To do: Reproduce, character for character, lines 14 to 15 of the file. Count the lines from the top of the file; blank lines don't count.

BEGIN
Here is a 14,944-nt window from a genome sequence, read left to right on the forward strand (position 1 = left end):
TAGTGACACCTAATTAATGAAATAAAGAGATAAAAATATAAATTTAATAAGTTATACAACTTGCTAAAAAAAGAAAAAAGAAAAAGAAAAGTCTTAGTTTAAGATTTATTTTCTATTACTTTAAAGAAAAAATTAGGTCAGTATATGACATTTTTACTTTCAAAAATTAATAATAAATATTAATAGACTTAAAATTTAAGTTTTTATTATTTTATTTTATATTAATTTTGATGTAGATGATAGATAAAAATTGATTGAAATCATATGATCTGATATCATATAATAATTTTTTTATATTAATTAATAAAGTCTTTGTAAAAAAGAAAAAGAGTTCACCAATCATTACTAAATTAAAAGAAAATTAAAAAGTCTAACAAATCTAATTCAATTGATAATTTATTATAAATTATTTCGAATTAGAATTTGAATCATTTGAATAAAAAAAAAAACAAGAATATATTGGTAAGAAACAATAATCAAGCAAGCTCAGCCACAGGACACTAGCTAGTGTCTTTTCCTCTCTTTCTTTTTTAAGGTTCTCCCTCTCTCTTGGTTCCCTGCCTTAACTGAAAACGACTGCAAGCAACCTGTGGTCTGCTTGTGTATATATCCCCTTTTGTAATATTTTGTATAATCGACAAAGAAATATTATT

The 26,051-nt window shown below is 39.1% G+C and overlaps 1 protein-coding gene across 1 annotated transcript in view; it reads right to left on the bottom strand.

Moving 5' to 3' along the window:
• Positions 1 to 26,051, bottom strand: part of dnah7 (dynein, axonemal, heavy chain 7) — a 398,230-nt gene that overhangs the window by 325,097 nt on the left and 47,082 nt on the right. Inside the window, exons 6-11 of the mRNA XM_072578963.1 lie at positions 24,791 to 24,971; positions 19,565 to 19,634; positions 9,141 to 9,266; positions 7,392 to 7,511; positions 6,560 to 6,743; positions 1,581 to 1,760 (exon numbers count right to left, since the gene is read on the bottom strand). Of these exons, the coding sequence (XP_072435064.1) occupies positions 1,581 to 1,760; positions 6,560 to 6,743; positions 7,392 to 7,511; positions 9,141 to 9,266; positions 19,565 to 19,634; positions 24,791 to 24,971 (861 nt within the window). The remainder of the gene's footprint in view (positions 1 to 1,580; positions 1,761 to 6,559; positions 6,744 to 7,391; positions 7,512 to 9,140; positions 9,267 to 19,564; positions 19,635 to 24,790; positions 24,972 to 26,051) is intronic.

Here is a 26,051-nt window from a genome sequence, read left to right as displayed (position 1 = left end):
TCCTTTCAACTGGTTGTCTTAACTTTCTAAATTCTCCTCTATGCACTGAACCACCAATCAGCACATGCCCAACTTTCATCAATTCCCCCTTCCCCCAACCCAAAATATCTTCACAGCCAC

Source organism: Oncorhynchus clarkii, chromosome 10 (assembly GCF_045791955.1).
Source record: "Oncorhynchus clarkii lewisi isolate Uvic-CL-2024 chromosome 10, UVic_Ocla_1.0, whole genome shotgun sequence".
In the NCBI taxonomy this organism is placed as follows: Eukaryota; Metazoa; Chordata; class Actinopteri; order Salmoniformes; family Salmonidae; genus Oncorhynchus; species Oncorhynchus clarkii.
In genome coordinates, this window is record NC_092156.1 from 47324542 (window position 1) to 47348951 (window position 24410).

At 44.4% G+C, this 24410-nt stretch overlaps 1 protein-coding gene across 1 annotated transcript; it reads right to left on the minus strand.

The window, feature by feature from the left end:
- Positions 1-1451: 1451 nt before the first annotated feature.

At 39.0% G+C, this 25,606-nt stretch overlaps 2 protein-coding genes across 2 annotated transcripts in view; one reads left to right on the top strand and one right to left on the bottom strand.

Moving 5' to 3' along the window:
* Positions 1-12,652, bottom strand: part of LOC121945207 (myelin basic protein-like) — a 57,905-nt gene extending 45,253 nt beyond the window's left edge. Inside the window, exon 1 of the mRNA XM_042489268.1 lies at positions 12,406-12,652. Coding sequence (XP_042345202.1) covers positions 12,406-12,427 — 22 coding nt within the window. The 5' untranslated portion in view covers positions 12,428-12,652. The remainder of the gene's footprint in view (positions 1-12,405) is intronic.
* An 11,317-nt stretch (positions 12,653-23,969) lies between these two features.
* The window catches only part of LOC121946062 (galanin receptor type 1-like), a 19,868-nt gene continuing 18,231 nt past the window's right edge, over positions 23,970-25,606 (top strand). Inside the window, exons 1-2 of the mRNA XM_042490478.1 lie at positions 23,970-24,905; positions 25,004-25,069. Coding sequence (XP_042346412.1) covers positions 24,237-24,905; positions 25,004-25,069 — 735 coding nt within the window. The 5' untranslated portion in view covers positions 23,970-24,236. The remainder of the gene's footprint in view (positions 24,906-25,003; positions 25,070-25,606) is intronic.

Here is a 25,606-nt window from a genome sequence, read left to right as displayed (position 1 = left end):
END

- Positions 1-1451: 1451 nt before the first annotated feature.

At 39.0% G+C, this 25,606-nt stretch overlaps 2 protein-coding genes across 2 annotated transcripts in view; one reads left to right on the top strand and one right to left on the bottom strand.